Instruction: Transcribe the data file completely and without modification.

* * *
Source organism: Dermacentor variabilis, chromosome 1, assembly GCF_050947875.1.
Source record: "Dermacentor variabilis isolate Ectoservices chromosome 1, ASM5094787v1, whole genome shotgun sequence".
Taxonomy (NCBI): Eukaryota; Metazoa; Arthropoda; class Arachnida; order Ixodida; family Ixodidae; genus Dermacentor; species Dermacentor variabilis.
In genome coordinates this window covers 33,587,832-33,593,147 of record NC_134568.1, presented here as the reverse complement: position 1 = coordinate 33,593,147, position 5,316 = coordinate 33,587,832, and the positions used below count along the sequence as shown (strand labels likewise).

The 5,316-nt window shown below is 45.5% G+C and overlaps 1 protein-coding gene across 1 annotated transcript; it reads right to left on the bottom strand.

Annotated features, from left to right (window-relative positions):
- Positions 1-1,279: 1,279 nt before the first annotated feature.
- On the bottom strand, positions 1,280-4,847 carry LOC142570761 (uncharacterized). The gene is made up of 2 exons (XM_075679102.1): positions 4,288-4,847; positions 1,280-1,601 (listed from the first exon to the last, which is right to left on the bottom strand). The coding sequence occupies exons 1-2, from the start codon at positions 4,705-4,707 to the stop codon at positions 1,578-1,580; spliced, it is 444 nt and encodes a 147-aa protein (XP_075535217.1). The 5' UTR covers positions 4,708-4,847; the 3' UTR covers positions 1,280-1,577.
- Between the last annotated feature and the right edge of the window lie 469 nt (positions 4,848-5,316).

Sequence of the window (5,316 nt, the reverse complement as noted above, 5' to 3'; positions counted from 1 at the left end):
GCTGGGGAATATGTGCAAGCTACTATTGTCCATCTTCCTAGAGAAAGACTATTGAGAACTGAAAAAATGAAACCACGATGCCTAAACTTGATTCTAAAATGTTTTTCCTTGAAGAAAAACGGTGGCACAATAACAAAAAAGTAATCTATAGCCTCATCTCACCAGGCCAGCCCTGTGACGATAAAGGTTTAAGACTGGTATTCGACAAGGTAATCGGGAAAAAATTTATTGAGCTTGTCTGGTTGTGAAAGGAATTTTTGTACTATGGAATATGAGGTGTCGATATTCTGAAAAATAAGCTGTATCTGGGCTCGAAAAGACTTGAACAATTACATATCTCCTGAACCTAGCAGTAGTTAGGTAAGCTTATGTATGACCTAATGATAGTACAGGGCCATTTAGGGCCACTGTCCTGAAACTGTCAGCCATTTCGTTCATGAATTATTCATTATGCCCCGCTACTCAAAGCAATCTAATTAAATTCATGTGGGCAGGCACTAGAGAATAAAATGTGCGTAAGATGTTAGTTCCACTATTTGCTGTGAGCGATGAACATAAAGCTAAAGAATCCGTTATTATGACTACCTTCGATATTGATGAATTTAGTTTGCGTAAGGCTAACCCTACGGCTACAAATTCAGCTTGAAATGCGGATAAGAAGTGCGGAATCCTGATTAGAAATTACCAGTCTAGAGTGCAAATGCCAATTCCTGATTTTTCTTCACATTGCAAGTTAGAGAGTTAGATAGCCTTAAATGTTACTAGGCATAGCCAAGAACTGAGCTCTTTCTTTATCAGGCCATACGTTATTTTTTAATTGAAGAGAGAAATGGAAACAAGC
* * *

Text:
Source organism: Dermacentor variabilis, chromosome 1, assembly GCF_050947875.1.
Source record: "Dermacentor variabilis isolate Ectoservices chromosome 1, ASM5094787v1, whole genome shotgun sequence".
Taxonomy (NCBI): Eukaryota; Metazoa; Arthropoda; class Arachnida; order Ixodida; family Ixodidae; genus Dermacentor; species Dermacentor variabilis.
In genome coordinates this window covers 33,587,832-33,593,147 of record NC_134568.1, presented here as the reverse complement: position 1 = coordinate 33,593,147, position 5,316 = coordinate 33,587,832, and the positions used below count along the sequence as shown (strand labels likewise).

The 5,316-nt window shown below is 45.5% G+C and overlaps 1 protein-coding gene across 1 annotated transcript; it reads right to left on the bottom strand.

Annotated features, from left to right (window-relative positions):
- Positions 1-1,279: 1,279 nt before the first annotated feature.
- On the bottom strand, positions 1,280-4,847 carry LOC142570761 (uncharacterized). The gene is made up of 2 exons (XM_075679102.1): positions 4,288-4,847; positions 1,280-1,601 (listed from the first exon to the last, which is right to left on the bottom strand). The coding sequence occupies exons 1-2, from the start codon at positions 4,705-4,707 to the stop codon at positions 1,578-1,580; spliced, it is 444 nt and encodes a 147-aa protein (XP_075535217.1). The 5' UTR covers positions 4,708-4,847; the 3' UTR covers positions 1,280-1,577.
- Between the last annotated feature and the right edge of the window lie 469 nt (positions 4,848-5,316).

Sequence of the window (5,316 nt, the reverse complement as noted above, 5' to 3'; positions counted from 1 at the left end):
GCTGGGGAATATGTGCAAGCTACTATTGTCCATCTTCCTAGAGAAAGACTATTGAGAACTGAAAAAATGAAACCACGATGCCTAAACTTGATTCTAAAATGTTTTTCCTTGAAGAAAAACGGTGGCACAATAACAAAAAAGTAATCTATAGCCTCATCTCACCAGGCCAGCCCTGTGACGATAAAGGTTTAAGACTGGTATTCGACAAGGTAATCGGGAAAAAATTTATTGAGCTTGTCTGGTTGTGAAAGGAATTTTTGTACTATGGAATATGAGGTGTCGATATTCTGAAAAATAAGCTGTATCTGGGCTCGAAAAGACTTGAACAATTACATATCTCCTGAACCTAGCAGTAGTTAGGTAAGCTTATGTATGACCTAATGATAGTACAGGGCCATTTAGGGCCACTGTCCTGAAACTGTCAGCCATTTCGTTCATGAATTATTCATTATGCCCCGCTACTCAAAGCAATCTAATTAAATTCATGTGGGCAGGCACTAGAGAATAAAATGTGCGTAAGATGTTAGTTCCACTATTTGCTGTGAGCGATGAACATAAAGCTAAAGAATCCGTTATTATGACTACCTTCGATATTGATGAATTTAGTTTGCGTAAGGCTAACCCTACGGCTACAAATTCAGCTTGAAATGCGGATAAGAAGTGCGGAATCCTGATTAGAAATTACCAGTCTAGAGTGCAAATGCCAATTCCTGATTTTTCTTCACATTGCAAGTTAGAGAGTTAGATAGCCTTAAATGTTACTAGGCATAGCCAAGAACTGAGCTCTTTCTTTATCAGGCCATACGTTATTTTTTAATTGAAGAGAGAAATGGAAACAAGC